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Mutat Res. 1989 Apr;211(2):231-41.

Molecular dosimetry studies of forward mutation induced at the yg2 locus in maize by ethyl methanesulfonate.

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Institute for Environmental Studies, University of Illinois, Urbana-Champaign 61801.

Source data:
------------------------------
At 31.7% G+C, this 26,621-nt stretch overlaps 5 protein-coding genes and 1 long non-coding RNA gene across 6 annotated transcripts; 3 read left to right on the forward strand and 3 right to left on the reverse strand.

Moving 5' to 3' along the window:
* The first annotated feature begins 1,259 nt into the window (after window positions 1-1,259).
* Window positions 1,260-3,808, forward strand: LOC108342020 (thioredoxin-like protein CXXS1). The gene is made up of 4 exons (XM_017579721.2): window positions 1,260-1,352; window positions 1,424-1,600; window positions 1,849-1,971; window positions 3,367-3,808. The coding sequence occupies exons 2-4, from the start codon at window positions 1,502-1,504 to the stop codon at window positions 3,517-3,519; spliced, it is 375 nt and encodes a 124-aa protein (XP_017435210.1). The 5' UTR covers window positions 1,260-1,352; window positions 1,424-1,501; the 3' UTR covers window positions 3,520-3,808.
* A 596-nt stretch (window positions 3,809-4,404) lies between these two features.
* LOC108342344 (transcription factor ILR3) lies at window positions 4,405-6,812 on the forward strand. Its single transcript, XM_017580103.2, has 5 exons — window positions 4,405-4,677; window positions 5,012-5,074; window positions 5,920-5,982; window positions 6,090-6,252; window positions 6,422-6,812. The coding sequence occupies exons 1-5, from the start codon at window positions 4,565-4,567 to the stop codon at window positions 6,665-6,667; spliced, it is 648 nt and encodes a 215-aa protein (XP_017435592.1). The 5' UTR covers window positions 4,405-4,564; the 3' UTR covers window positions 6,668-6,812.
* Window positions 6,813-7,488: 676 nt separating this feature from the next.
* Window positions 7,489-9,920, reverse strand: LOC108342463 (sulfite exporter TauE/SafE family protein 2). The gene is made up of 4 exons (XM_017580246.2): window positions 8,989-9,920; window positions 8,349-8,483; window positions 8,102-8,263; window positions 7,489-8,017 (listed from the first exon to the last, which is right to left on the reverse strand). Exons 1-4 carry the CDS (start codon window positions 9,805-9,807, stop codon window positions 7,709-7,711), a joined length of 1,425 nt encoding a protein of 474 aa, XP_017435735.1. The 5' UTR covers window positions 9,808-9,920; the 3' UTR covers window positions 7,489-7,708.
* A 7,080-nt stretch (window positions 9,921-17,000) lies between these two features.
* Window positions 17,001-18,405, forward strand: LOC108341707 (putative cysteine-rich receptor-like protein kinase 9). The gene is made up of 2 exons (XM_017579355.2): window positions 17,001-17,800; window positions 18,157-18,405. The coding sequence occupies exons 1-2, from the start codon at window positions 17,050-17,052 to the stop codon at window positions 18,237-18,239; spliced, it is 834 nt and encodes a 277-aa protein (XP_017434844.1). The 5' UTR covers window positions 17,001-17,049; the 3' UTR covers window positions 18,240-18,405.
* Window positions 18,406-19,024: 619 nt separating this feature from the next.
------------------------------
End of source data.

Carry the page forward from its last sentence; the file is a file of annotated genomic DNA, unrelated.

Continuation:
The yg2 assay in Zea mays detects forward mutation in somatic cells within leaf primordia of embryos and it was used in an analysis of the molecular dosimetry of ethyl methanesulfonate (EMS). Parallel genetic and molecular dosimetry experiments were conducted in which the frequency of forward mutation and the level of covalently bound ethyl DNA adducts were determined. Prepared kernels were treated for 8 h at 20 degrees C with 1-10 mM EMS. EMS induced a direct concentration-dependent increase in mutation induction proportional to the exposure concentration (slope = 0.93). The kinetics of mutation induction demonstrated in the intact maize system were consistent with the kinetics observed earlier in in vitro model systems using cultured mammalian cells, and contrasted with the exponential increase in mutation induction characteristic of microbial species. Parallel molecular dosimetry experiments were conducted using [3H]EMS. DNA was extracted and purified from embryonic tissues containing the leaf primordia, the target tissue of the yg2 assay. A linear increase in the molecular dose was observed as a function of EMS concentration. Using concentration as a common parameter between the parallel genetic and dosimetry studies, mutation induction appeared to increase nearly in a direct proportion to the molecular dose. However, studies in other genetic systems indicate that the levels of specific DNA adducts, such as O6-ethylguanine (O6-EtGua) show a better correlation with mutation induction kinetics than molecular dose. Neither molecular dose, nor O6-EtGua levels account for differences in the absolute frequencies of mutation induction observed in different genetic systems. Therefore, reliable assessment of health risks posed to humans by chemical mutagens appears to require consideration of other factors in addition to DNA dose or adduct formation, including differences in repair capabilities and in the size of the genetic targets in humans relative to the model genetic systems under study.

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